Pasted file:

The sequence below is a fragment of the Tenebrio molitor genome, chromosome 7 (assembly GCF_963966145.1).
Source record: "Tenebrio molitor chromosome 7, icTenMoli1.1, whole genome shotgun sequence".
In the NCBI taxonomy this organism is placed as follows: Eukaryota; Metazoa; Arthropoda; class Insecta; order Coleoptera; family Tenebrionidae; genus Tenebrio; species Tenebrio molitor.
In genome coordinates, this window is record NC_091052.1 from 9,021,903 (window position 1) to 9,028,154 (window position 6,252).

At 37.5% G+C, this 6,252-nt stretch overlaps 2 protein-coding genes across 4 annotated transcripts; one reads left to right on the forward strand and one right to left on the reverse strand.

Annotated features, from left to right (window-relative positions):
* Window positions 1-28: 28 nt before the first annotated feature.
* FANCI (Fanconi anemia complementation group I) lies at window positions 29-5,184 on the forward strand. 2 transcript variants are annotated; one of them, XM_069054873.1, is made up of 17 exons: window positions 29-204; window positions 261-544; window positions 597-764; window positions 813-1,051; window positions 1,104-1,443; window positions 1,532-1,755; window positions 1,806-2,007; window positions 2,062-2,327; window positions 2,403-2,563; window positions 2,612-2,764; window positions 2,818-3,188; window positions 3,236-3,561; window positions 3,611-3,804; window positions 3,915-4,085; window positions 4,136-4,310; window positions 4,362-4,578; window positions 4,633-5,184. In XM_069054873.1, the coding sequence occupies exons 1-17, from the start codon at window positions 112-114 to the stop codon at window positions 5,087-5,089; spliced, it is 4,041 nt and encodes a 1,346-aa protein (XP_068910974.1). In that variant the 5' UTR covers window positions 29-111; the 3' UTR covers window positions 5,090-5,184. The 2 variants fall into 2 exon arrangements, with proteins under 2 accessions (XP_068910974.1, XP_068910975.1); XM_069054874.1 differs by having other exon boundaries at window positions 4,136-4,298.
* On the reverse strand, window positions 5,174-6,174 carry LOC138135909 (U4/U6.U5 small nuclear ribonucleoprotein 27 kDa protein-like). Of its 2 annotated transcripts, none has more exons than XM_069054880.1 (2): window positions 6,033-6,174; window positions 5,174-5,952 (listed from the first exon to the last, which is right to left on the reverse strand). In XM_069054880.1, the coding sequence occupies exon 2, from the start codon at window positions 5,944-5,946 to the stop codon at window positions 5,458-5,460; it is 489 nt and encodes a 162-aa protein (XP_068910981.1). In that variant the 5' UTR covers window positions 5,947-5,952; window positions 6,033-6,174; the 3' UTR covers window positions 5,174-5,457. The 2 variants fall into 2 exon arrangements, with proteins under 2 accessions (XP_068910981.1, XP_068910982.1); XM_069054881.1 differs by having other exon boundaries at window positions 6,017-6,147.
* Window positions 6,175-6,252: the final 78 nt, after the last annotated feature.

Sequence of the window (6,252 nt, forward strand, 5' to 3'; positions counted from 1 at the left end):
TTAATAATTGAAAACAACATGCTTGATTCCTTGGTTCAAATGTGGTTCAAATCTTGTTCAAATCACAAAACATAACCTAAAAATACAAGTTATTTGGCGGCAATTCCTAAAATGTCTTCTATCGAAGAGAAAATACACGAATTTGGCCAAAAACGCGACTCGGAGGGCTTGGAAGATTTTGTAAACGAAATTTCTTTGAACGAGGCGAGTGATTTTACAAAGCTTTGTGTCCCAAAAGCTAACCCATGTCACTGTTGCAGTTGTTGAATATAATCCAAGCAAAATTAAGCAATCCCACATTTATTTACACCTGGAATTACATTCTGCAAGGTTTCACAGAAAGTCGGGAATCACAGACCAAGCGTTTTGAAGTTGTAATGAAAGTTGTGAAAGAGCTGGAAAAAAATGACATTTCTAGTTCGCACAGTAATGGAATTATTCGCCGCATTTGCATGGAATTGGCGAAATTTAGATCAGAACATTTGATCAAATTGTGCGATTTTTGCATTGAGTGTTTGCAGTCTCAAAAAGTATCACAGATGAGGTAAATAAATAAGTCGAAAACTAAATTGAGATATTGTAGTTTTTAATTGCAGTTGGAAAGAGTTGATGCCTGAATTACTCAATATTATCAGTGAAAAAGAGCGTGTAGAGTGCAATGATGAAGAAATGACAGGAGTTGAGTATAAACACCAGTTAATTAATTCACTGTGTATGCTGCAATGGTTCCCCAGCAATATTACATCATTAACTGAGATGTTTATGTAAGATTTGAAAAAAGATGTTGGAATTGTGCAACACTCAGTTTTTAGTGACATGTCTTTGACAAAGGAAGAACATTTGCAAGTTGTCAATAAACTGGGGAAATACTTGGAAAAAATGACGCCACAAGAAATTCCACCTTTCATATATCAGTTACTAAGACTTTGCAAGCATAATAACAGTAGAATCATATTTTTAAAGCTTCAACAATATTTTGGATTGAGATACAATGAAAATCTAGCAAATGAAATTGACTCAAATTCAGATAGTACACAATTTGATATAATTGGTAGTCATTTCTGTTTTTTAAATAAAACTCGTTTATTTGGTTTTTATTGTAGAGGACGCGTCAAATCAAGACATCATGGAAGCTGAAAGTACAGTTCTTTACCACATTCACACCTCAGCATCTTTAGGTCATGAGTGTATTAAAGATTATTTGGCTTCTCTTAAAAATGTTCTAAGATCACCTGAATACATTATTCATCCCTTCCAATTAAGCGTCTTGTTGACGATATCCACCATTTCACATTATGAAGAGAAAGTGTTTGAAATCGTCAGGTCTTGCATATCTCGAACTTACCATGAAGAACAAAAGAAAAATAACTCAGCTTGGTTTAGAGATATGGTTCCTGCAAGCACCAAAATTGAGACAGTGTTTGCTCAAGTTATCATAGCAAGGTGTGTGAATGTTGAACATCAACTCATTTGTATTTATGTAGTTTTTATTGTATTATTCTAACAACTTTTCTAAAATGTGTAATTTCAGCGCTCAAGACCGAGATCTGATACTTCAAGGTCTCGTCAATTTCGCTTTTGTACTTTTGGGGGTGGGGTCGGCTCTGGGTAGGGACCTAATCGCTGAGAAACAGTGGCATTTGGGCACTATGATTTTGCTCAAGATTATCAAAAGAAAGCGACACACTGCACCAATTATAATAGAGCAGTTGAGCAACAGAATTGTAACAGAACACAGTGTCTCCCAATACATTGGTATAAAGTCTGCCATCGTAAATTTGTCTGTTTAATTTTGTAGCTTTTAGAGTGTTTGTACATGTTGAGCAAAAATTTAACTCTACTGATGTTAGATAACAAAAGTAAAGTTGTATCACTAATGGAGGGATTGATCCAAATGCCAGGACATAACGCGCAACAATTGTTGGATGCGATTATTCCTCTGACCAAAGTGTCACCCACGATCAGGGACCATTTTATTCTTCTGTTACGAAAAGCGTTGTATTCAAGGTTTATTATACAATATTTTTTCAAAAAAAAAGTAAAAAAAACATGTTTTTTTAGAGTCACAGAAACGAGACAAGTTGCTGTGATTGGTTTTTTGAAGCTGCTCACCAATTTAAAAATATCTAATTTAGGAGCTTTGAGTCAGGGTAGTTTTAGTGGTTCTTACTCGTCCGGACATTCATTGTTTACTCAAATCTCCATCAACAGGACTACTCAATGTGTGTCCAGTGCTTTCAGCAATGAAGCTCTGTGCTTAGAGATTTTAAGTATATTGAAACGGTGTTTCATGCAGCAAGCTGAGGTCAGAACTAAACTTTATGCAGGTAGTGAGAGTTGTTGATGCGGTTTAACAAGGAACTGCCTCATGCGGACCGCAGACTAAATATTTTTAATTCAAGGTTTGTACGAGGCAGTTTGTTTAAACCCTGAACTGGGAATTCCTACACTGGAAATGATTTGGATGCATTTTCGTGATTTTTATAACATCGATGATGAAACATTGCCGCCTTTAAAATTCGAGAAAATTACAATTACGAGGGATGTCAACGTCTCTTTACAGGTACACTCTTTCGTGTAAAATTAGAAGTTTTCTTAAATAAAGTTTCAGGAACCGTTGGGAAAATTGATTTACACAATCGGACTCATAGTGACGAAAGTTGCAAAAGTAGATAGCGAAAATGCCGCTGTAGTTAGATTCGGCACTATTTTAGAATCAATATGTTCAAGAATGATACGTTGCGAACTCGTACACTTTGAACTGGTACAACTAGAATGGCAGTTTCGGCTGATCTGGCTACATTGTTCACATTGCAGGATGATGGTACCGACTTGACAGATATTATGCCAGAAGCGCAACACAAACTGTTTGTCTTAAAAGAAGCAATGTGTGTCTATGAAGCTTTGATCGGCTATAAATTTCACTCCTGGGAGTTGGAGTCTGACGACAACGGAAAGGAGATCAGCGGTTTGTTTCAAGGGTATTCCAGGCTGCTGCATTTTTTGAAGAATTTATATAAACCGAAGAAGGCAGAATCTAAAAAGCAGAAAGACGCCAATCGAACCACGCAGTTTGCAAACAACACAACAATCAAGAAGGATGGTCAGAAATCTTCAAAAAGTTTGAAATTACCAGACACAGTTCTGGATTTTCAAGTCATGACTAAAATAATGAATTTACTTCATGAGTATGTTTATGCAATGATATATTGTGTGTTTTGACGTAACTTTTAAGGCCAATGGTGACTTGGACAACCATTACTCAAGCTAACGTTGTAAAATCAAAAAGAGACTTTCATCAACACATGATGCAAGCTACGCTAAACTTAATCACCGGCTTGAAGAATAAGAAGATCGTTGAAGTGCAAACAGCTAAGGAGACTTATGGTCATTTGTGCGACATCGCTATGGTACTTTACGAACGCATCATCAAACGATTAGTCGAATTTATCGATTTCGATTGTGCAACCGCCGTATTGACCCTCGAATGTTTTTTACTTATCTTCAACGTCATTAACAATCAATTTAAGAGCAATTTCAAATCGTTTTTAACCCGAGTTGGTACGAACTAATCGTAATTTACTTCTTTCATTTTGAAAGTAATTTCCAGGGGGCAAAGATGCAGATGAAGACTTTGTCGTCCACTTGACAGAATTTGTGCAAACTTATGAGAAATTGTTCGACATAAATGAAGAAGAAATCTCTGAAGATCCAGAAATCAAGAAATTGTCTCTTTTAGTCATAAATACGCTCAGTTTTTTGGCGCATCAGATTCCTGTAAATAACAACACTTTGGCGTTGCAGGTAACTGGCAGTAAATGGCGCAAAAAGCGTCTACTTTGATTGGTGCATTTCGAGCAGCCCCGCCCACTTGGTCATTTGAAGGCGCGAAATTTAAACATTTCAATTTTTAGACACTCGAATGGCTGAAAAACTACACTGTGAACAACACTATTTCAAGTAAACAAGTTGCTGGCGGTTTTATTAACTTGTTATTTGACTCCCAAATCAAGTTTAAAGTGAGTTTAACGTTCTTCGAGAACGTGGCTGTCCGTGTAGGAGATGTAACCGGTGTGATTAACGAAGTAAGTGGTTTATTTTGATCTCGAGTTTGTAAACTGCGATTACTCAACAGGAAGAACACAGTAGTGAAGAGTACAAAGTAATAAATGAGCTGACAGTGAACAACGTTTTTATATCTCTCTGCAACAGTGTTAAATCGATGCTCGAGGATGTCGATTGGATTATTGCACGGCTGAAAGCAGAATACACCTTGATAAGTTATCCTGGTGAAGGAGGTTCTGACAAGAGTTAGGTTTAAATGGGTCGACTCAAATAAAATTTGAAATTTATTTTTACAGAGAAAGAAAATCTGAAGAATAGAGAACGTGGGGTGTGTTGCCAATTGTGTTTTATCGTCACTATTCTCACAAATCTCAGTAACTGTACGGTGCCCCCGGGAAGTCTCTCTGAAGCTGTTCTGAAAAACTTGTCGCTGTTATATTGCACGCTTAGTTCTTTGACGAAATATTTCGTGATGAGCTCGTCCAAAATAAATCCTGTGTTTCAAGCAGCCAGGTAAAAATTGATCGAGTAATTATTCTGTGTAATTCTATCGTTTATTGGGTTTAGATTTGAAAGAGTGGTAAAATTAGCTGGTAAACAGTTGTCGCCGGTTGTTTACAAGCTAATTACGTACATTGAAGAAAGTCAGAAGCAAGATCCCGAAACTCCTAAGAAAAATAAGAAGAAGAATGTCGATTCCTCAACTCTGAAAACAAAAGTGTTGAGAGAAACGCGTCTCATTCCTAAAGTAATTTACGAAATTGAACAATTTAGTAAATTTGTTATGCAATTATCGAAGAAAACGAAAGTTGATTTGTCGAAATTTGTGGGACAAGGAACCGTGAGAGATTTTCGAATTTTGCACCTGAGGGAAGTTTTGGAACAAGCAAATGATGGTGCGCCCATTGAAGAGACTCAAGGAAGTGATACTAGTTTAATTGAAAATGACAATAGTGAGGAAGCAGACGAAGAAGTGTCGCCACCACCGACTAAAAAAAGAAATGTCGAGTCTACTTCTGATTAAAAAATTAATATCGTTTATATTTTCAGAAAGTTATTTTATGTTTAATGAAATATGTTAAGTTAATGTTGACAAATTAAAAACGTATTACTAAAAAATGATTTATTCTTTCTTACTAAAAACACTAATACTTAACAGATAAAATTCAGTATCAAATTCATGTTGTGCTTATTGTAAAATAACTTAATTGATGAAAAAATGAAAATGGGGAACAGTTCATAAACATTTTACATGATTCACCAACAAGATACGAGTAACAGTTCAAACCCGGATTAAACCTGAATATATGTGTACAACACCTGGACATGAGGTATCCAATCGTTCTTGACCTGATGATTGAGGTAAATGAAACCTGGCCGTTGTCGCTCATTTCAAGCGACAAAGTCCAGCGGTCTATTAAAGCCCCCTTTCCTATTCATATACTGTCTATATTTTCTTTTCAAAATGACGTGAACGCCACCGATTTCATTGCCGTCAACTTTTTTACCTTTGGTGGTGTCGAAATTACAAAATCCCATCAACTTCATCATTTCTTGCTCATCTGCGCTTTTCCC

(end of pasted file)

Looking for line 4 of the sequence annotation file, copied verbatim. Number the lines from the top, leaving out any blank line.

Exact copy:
In genome coordinates, this window is record NC_091052.1 from 9,021,903 (window position 1) to 9,028,154 (window position 6,252).